Saturday, February 20, 2010

You're faster than you think you are

The problem with knowing so many speedy local runners is that I often feel pretty slow.

Here's an example: I'm sort of an honorary member of the Charlotte Running Club (i.e. I occasionally can get to a social event or fun run, but don't run with them on a regular basis), and the Charlotte Running Club boasts some of the city's best runners. Anyway, they put out a weekly e-newsletter, and after a local race, they'll give a rundown of how club members did. And since I am sort of an honorary member, I was included in those rundowns during the 2009 race season. They tended to go a little something like "Jay Holder won the such-and-such 5K, Mike Beigay finished third, Adam Mayes was sixth, Caitlin Chrisman won the women's race, etc., etc., etc. ... and congrats to Théoden Janes, who smoked the course and was 103rd!"

It actually is as funny as it is depressing. (Both of those sentiments aside I'm of course appreciative of the recognition Jay and the gang give me. Also, for the record, the CRC has added a bunch of non-"elite" runners to its ranks since the fall race season.) But I do have to remind myself that I'm actually pretty fast -- and that I've come a looong way since I started racing 16 months ago.

This morning in Dilworth, I was 52nd out of just over 1,000 finishers at the Cupid's Cup 5K, the first big race of the 2010 season. My time of 20:38 (a PR) would put me, by liberal estimates, in the top 5 percent of runners in Charlotte ... and by conservative estimates, I don't know, top 10 percent? Something like that.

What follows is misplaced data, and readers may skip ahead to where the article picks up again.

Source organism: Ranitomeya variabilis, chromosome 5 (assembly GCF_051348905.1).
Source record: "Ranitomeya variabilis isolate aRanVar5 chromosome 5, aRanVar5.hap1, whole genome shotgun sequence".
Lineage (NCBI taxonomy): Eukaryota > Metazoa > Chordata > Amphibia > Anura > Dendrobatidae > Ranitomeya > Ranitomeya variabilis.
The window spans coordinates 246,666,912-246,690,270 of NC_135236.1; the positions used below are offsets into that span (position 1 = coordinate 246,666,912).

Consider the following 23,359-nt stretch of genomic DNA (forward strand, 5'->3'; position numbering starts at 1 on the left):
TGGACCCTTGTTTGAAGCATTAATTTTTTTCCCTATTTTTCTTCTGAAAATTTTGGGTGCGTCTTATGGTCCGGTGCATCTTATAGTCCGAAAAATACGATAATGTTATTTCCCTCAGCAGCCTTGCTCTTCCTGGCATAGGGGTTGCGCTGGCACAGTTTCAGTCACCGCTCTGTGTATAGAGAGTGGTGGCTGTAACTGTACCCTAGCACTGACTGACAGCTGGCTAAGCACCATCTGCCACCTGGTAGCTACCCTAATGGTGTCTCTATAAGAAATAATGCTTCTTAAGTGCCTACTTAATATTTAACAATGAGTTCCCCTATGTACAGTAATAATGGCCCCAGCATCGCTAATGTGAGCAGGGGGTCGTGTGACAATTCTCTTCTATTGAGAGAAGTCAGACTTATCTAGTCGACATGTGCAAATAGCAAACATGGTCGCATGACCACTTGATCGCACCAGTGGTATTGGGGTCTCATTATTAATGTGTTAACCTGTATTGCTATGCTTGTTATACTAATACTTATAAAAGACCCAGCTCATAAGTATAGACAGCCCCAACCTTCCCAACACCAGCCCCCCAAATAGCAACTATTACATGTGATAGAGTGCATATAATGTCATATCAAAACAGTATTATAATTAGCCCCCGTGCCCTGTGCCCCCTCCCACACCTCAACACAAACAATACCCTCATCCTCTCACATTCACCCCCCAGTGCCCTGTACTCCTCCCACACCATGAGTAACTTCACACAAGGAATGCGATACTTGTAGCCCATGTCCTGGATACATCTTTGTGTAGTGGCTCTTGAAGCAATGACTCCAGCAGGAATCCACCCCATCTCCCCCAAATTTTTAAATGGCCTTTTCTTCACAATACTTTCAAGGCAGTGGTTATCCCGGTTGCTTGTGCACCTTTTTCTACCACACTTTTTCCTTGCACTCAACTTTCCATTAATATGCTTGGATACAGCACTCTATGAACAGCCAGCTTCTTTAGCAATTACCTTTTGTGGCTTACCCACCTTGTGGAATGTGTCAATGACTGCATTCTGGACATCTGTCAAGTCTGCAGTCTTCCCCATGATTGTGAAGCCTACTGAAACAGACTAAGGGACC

Now, I'm not bragging. Like I said, I know the fast people. I know the guy who won the race, Paul Mainwaring, and I know Megan Hovis, who was the top women's finisher at Cupid's. Their average per-mile paces were a minute to a minute-and-a-half faster than mine. Those are humbling statistics. They ran times (15:58 and 17:13, respectively) I'll never touch.

I also know that some of you run 25s or 30s or 35s or 40s for 5Ks. I know that the 25-minute 5Kers look at my time and have a hard time fathoming it; the 30-minute 5Kers look at the 25s the same way; and so on and so forth. And sure, there are some 25ers who won't get down to 23, and there are some 30ers won't get down to 26 or even 28, and so on.

But I can guarantee you one thing: Lots of you will drop those times. I know this because I've dropped mine, considerably, over the past 16 months.

You're reading words written by a guy who had never run a race in his life before turning 35. Never ran track in high school, never jogged for exercise but a handful of times in college; the only running I did "regularly" was during my disappointing baseball career as a youth and during men's-league softball games -- and of course, in those sports, most of the time you're just standing around.

Some of you know this, but when I ran my first race (the Susan G. Komen Race for the Cure in October of 2008), I was so clueless that I pinned my race chip to my shirt along with my bib, instead of fastening it to my shoelace. I mean, DUH. I ran a 27-something, but it to this day is the only race I have failed to get an official time for. I learned my lesson.